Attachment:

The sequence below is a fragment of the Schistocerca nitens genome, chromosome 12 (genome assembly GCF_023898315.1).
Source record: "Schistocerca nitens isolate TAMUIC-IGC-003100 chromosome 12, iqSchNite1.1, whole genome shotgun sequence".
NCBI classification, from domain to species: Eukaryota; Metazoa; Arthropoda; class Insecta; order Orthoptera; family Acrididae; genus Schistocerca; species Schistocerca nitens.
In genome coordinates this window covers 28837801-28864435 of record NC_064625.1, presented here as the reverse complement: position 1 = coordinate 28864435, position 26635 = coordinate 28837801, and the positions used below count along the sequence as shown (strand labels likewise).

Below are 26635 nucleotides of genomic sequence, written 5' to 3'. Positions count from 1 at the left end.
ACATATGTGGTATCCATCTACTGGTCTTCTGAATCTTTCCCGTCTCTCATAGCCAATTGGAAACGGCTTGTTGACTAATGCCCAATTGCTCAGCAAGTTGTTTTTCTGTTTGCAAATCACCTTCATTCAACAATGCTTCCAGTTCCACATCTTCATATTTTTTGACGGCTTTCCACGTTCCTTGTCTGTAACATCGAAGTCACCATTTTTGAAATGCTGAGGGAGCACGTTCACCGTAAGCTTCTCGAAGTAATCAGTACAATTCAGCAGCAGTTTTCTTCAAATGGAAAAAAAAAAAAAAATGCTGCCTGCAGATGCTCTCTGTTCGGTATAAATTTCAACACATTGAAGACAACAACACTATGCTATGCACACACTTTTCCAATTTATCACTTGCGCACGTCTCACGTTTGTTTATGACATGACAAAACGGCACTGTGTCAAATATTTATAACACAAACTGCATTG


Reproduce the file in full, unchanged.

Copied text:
The sequence below is a fragment of the Schistocerca nitens genome, chromosome 12 (genome assembly GCF_023898315.1).
Source record: "Schistocerca nitens isolate TAMUIC-IGC-003100 chromosome 12, iqSchNite1.1, whole genome shotgun sequence".
NCBI classification, from domain to species: Eukaryota; Metazoa; Arthropoda; class Insecta; order Orthoptera; family Acrididae; genus Schistocerca; species Schistocerca nitens.
In genome coordinates this window covers 28837801-28864435 of record NC_064625.1, presented here as the reverse complement: position 1 = coordinate 28864435, position 26635 = coordinate 28837801, and the positions used below count along the sequence as shown (strand labels likewise).

Below are 26635 nucleotides of genomic sequence, written 5' to 3'. Positions count from 1 at the left end.
ACATATGTGGTATCCATCTACTGGTCTTCTGAATCTTTCCCGTCTCTCATAGCCAATTGGAAACGGCTTGTTGACTAATGCCCAATTGCTCAGCAAGTTGTTTTTCTGTTTGCAAATCACCTTCATTCAACAATGCTTCCAGTTCCACATCTTCATATTTTTTGACGGCTTTCCACGTTCCTTGTCTGTAACATCGAAGTCACCATTTTTGAAATGCTGAGGGAGCACGTTCACCGTAAGCTTCTCGAAGTAATCAGTACAATTCAGCAGCAGTTTTCTTCAAATGGAAAAAAAAAAAAAAATGCTGCCTGCAGATGCTCTCTGTTCGGTATAAATTTCAACACATTGAAGACAACAACACTATGCTATGCACACACTTTTCCAATTTATCACTTGCGCACGTCTCACGTTTGTTTATGACATGACAAAACGGCACTGTGTCAAATATTTATAACACAAACTGCATTG